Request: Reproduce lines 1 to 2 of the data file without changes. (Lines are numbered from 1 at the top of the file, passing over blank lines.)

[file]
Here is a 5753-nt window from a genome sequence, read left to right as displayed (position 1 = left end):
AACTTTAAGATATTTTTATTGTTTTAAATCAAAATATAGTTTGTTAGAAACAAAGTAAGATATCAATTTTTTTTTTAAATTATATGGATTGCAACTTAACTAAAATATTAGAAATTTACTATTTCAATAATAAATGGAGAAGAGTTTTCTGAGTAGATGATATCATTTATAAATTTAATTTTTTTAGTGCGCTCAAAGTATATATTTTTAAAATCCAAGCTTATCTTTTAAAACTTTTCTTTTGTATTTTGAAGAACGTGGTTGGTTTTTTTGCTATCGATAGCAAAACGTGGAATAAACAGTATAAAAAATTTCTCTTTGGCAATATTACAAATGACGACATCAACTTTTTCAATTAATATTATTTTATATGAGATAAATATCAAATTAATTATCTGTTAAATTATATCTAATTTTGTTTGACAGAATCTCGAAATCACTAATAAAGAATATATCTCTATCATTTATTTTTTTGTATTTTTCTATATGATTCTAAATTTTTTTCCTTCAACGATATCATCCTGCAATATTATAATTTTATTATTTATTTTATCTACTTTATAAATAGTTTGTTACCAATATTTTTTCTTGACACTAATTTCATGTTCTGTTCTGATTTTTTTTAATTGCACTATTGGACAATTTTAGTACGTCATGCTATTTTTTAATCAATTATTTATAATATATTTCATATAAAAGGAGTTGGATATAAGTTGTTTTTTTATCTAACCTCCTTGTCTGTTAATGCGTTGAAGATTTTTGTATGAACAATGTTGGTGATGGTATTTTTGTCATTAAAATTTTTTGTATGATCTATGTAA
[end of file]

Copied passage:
Here is a 5753-nt window from a genome sequence, read left to right as displayed (position 1 = left end):
AACTTTAAGATATTTTTATTGTTTTAAATCAAAATATAGTTTGTTAGAAACAAAGTAAGATATCAATTTTTTTTTTAAATTATATGGATTGCAACTTAACTAAAATATTAGAAATTTACTATTTCAATAATAAATGGAGAAGAGTTTTCTGAGTAGATGATATCATTTATAAATTTAATTTTTTTAGTGCGCTCAAAGTATATATTTTTAAAATCCAAGCTTATCTTTTAAAACTTTTCTTTTGTATTTTGAAGAACGTGGTTGGTTTTTTTGCTATCGATAGCAAAACGTGGAATAAACAGTATAAAAAATTTCTCTTTGGCAATATTACAAATGACGACATCAACTTTTTCAATTAATATTATTTTATATGAGATAAATATCAAATTAATTATCTGTTAAATTATATCTAATTTTGTTTGACAGAATCTCGAAATCACTAATAAAGAATATATCTCTATCATTTATTTTTTTGTATTTTTCTATATGATTCTAAATTTTTTTCCTTCAACGATATCATCCTGCAATATTATAATTTTATTATTTATTTTATCTACTTTATAAATAGTTTGTTACCAATATTTTTTCTTGACACTAATTTCATGTTCTGTTCTGATTTTTTTTAATTGCACTATTGGACAATTTTAGTACGTCATGCTATTTTTTAATCAATTATTTATAATATATTTCATATAAAAGGAGTTGGATATAAGTTGTTTTTTTATCTAACCTCCTTGTCTGTTAATGCGTTGAAGATTTTTGTATGAACAATGTTGGTGATGGTATTTTTGTCATTAAAATTTTTTGTATGATCTATGTAA